There are actually quite a few interesting things happening in life and health insurance

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An insurance hero

After job cuts and restructures at the likes of ANZ and Suncorp in recent months, sentiment in the new financial year may be slightly less negative – just don’t expect aggressive recruitment.

The growth of the direct-life market, the Future of Financial Advice (FoFA) legislation, and more educated consumers are set to dictate the thinking of life insurers, according to Ben Connelly, manager, life insurance and superannuation Australia and New Zealand, Darwin Rhodes.

As a consequence, life insurers will be spending more on product, pricing and retention, and therefore Connelly expects a rise in the recruitment of product and relationship managers, and pricing actuaries.

“However, there are skill shortages within technical life insurance roles and I expect a recruitment drive for candidates from the UK and South Africa specifically,” adds Connelly.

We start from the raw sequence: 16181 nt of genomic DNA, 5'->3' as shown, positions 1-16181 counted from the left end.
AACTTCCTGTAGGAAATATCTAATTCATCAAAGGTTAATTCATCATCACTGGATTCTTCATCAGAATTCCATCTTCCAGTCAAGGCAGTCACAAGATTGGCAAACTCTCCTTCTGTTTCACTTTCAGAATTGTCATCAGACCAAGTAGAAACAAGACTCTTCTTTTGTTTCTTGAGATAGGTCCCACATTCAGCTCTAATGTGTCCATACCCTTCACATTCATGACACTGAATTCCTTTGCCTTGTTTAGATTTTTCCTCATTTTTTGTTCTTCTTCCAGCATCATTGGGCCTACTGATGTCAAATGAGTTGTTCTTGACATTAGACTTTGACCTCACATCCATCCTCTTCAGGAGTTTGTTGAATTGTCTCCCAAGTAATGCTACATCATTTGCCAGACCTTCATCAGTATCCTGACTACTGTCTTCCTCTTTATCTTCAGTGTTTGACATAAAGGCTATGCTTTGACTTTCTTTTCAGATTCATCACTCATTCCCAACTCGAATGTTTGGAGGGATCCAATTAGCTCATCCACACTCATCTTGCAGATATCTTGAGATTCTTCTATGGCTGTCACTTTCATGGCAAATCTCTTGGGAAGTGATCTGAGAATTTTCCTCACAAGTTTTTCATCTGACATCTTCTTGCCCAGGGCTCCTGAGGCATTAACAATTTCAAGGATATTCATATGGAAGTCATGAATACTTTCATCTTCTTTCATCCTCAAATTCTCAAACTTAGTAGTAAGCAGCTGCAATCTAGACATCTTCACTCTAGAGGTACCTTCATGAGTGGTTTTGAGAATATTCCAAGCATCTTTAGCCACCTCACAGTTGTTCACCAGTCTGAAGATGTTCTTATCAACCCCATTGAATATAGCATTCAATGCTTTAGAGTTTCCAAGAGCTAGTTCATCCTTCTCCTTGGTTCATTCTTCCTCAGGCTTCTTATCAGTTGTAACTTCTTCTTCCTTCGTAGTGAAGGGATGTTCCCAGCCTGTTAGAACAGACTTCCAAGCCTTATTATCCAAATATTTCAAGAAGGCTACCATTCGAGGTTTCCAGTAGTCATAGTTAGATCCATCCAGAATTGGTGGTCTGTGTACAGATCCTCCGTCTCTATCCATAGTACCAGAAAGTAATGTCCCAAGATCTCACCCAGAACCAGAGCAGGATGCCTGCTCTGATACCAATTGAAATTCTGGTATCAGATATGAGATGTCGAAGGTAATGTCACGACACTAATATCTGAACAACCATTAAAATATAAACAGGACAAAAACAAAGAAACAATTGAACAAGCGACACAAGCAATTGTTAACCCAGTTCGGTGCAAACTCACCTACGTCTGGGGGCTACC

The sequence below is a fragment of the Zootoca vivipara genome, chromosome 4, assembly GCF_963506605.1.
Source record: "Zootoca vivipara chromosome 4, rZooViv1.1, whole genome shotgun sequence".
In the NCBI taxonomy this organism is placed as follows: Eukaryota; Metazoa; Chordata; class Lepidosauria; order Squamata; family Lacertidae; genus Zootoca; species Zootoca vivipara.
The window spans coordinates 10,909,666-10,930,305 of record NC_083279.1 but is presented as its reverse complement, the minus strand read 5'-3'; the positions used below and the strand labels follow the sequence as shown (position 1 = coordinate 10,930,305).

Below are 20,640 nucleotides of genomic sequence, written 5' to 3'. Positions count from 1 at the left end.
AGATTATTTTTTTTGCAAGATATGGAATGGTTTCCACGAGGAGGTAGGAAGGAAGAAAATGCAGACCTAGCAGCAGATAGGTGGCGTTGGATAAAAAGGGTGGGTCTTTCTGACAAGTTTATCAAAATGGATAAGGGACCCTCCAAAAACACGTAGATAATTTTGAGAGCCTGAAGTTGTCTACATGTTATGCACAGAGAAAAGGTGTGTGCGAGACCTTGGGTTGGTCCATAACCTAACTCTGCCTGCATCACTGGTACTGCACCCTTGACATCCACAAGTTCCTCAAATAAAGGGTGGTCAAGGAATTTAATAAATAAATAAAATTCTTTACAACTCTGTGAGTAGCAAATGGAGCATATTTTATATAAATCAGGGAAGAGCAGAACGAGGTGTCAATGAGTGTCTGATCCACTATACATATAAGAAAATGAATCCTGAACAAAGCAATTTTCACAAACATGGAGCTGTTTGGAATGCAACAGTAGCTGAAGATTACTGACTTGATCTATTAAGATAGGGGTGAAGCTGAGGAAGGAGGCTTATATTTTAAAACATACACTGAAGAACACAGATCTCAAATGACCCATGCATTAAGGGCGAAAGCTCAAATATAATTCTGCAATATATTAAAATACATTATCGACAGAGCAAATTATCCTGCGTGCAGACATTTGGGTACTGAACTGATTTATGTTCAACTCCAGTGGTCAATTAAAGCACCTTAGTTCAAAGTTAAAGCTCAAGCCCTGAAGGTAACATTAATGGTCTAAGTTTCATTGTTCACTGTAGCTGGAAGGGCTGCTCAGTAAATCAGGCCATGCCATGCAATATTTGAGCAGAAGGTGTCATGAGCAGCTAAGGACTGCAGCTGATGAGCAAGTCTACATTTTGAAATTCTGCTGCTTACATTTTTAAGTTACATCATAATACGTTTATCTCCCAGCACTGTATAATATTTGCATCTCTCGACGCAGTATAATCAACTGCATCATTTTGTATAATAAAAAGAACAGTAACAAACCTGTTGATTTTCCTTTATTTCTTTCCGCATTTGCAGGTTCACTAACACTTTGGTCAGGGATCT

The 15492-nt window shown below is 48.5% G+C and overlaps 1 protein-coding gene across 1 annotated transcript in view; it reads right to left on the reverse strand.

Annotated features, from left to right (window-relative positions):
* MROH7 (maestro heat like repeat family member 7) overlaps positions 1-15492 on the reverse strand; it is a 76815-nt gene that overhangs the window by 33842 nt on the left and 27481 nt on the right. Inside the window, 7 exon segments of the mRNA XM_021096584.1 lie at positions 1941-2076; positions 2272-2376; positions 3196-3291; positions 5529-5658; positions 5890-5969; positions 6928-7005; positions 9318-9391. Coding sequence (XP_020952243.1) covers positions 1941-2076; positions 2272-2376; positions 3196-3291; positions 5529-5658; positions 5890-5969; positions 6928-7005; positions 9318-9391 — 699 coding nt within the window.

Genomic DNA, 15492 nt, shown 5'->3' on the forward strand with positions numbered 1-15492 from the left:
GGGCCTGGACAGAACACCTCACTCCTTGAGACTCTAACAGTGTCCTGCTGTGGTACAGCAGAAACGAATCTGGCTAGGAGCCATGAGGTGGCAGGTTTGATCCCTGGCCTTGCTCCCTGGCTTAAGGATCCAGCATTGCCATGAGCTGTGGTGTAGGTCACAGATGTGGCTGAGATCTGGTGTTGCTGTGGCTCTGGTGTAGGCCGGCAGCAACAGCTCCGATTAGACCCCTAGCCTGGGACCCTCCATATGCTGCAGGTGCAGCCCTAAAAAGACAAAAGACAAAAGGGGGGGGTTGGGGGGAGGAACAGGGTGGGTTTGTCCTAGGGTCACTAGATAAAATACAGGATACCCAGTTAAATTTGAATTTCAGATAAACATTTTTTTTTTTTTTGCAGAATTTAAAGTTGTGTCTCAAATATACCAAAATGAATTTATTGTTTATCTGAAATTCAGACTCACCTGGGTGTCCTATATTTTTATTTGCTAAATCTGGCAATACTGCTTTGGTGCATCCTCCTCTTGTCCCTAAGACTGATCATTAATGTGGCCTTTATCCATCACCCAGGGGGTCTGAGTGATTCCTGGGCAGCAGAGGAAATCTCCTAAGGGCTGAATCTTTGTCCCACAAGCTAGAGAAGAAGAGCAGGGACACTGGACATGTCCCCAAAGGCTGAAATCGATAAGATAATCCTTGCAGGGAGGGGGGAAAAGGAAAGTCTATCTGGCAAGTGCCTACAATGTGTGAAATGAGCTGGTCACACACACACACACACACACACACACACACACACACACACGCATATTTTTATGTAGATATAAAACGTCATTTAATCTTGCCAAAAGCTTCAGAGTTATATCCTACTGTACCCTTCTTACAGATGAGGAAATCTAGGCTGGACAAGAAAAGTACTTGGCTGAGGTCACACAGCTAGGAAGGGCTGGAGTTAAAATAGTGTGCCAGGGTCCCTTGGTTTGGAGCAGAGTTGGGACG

While life insurers might be looking overseas for talent, offshoring of existing jobs is also growing. “Many of the international and domestic insurers, more recently, are offshoring process-orientated operational and reporting roles,” says Graeme Bradley, director, Marks Sattin.

Yet there remains a local skills shortage at most levels of the industry, particularly in senior management. “Our reading is that the supply of generalist professionals is outstripping demand, and that employers are looking for candidates with more top-level know-how,” says Bradley.

Healthy hiring?

The abolition of the private health insurance rebate for high-income earners is creating demand for junior-level customer service candidates, at least in the short term. “Those with exposure to medical insurance claims and strong empathetic customer service skills will be in the running for roles with health insurers,” says Tom Brown, manager, Michael Page Financial Services.

And the struggle for market share between the major health insurance firms is also set to create work for IT specialists in 2012/2013. “The major players in the health insurance industry are looking at serious growth and as a consequence are reviewing their IT investments closely, and this will lead to the recruitment of systems administrators, business analysts and project managers,” says Brown.

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